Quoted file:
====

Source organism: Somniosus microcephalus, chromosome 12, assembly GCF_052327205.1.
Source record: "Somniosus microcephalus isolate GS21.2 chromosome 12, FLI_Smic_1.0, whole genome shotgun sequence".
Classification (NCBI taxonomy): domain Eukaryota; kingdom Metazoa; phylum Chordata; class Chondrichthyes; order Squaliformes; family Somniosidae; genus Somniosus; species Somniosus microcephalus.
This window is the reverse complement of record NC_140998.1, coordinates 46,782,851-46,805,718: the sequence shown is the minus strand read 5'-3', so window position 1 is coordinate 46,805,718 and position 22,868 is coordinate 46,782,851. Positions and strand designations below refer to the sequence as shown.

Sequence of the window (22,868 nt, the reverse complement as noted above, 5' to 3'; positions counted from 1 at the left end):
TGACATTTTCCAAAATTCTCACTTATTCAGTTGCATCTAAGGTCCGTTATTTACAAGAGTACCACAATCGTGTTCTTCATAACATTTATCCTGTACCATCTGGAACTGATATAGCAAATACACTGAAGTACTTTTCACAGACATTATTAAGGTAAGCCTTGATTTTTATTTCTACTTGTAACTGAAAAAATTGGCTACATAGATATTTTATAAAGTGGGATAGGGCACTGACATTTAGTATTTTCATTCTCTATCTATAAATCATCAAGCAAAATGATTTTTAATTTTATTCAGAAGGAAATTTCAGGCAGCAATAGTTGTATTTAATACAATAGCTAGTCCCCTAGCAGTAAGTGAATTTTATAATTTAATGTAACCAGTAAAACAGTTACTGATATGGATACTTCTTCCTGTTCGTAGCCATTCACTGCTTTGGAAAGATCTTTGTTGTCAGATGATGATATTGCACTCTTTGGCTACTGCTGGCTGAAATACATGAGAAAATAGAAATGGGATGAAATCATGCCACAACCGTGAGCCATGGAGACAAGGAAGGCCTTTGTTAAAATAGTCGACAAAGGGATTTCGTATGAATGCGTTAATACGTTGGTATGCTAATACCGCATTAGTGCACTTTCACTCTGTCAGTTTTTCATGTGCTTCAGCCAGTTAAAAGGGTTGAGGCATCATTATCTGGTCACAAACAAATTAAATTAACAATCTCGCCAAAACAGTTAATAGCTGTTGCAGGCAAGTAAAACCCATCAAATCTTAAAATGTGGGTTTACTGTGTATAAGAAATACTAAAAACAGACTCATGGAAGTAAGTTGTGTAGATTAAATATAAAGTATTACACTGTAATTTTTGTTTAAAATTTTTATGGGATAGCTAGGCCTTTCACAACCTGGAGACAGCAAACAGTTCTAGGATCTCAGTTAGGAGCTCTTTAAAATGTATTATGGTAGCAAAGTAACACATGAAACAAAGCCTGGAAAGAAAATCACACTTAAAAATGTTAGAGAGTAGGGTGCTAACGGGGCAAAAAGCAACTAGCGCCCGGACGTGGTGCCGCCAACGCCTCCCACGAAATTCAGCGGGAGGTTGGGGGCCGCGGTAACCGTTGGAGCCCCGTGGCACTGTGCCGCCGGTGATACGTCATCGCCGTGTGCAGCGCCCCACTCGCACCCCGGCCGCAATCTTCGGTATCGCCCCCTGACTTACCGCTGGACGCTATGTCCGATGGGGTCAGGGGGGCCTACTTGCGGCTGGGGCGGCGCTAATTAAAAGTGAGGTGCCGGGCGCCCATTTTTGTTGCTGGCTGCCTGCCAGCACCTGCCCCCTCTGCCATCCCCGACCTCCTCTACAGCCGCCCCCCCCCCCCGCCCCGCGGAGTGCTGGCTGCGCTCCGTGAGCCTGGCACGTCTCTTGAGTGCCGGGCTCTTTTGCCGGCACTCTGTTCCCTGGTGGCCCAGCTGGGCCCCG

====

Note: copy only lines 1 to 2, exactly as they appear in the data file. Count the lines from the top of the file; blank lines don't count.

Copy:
Source organism: Somniosus microcephalus, chromosome 12, assembly GCF_052327205.1.
Source record: "Somniosus microcephalus isolate GS21.2 chromosome 12, FLI_Smic_1.0, whole genome shotgun sequence".